The island city-state of Atlantis is one of the great myths in literature. First appearing the dialogs of the ancient Greeks, the mysterious land has become a huge part of pop culture. While the stories themselves conflict greatly, there are a number of things that we know about the fabled island nation.
Plato Probably Made it Up
The story of Atlantis was first told by Plato and most evidence points to him being the source of the popular myth. The very first mentions of the nation show up in his dialogs and the government he describes is virtually identical to the one he recommends in The Republic. He’s certainly not the first or only person to come up with the idea of a lost island nation, though, and his descriptions of Atlantis have gone on to become the basis for an incredible number of stories set in the fictitious island nation.
It’s Total Fiction
Thanks to archaeological records, we can be fairly sure that there was never a ‘real’ city of Atlantis. Modern scientists are fairly clear on the fact that there wasn’t a super-advanced island nation that sank beneath the waves and most modern scholars believe that it makes much more sense as an allegorical story than as a real place. This has not, however, stopped countless people from believing that Atlantis must somehow have been a real place. In fact, a fair number of people have proposed incredibly wild explanations for what it really could have been.
Atlantis Could Be Anything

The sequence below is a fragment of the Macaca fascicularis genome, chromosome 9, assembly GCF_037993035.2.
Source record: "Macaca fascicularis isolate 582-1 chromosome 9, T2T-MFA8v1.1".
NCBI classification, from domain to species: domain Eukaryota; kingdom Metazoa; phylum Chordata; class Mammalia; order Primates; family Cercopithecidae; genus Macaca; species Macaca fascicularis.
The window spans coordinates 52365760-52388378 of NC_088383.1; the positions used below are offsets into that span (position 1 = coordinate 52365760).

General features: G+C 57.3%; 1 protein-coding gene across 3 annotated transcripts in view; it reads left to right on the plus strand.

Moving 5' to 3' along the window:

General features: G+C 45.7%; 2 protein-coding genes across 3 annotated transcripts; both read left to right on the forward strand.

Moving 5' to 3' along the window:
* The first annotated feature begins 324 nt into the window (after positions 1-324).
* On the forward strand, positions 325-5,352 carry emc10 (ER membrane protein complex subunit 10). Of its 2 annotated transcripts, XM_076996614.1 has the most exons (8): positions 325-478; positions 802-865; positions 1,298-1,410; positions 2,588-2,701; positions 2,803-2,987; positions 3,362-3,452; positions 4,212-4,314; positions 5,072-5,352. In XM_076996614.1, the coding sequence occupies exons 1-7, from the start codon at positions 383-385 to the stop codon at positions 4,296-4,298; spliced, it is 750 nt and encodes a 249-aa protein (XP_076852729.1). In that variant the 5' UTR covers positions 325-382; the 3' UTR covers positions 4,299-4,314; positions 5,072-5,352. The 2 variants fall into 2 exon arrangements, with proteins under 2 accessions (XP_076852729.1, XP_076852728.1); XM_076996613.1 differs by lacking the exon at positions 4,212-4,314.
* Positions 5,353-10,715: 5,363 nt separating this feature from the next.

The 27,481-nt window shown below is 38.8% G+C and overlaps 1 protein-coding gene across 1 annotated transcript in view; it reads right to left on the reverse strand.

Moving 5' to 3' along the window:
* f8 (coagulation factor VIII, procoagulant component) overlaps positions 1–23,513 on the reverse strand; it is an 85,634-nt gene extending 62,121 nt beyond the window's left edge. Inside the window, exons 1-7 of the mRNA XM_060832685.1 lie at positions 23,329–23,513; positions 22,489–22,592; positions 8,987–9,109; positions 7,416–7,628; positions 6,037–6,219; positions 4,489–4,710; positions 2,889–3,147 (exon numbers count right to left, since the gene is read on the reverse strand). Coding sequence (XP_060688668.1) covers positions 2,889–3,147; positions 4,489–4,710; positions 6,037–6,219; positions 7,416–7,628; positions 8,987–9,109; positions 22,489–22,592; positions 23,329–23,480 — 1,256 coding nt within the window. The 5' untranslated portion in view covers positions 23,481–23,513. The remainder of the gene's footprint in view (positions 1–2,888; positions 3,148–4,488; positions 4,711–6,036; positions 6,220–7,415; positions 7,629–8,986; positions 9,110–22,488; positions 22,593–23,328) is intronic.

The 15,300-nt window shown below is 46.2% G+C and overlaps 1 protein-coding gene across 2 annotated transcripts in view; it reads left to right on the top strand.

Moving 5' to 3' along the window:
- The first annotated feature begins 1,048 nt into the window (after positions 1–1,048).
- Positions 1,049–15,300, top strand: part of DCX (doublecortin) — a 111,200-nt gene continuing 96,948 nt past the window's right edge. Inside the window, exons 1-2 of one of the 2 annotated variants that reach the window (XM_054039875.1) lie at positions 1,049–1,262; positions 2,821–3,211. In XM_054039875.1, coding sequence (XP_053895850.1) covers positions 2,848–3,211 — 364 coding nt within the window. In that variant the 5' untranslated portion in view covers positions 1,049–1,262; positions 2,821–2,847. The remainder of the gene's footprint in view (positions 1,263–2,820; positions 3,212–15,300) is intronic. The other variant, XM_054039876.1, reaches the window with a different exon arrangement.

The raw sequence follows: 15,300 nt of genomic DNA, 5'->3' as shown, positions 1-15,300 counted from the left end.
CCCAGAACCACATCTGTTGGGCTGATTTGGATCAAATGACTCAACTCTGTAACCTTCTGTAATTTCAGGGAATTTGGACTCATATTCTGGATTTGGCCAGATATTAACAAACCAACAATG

If you take a look at the literature on the topic, Atlantis could be virtually anything. Plato himself referred to it as an island made by and cared for by the gods. Edgar Cayce thought of it as the home of an ancient and advanced civilization. Others have even gone so far as to say that Atlanteans were actually aliens from a faraway star system. The only thing that people can really seem to agree on is that Atlanteans were far more advanced than humans of their time – and, in some ways, more advanced than modern humans as well.
It Might Have a Real Basis
While there is almost certainly not a real Atlantis, it might have some basis in the real Greek world. Long before Plato set down the story of Atlantis in 355 BC, an entire neighboring civilization had risen and fallen. The Minoan civilization, which was centered on the island of Crete, was truly alien to that of the ancient Greeks and had fallen thousands of years earlier. The strange, wealthy civilization had even been destroyed by a natural disaster – and what was left could certainly have sparked stories about a great nation brought low by a terrible catastrophe.
Even if Atlantis wasn’t based on the Minoans, the Greeks were more than familiar with the rise and fall of a number of empires. For the Greeks, what was important was the example set by Atlantis rather than where it really might have been.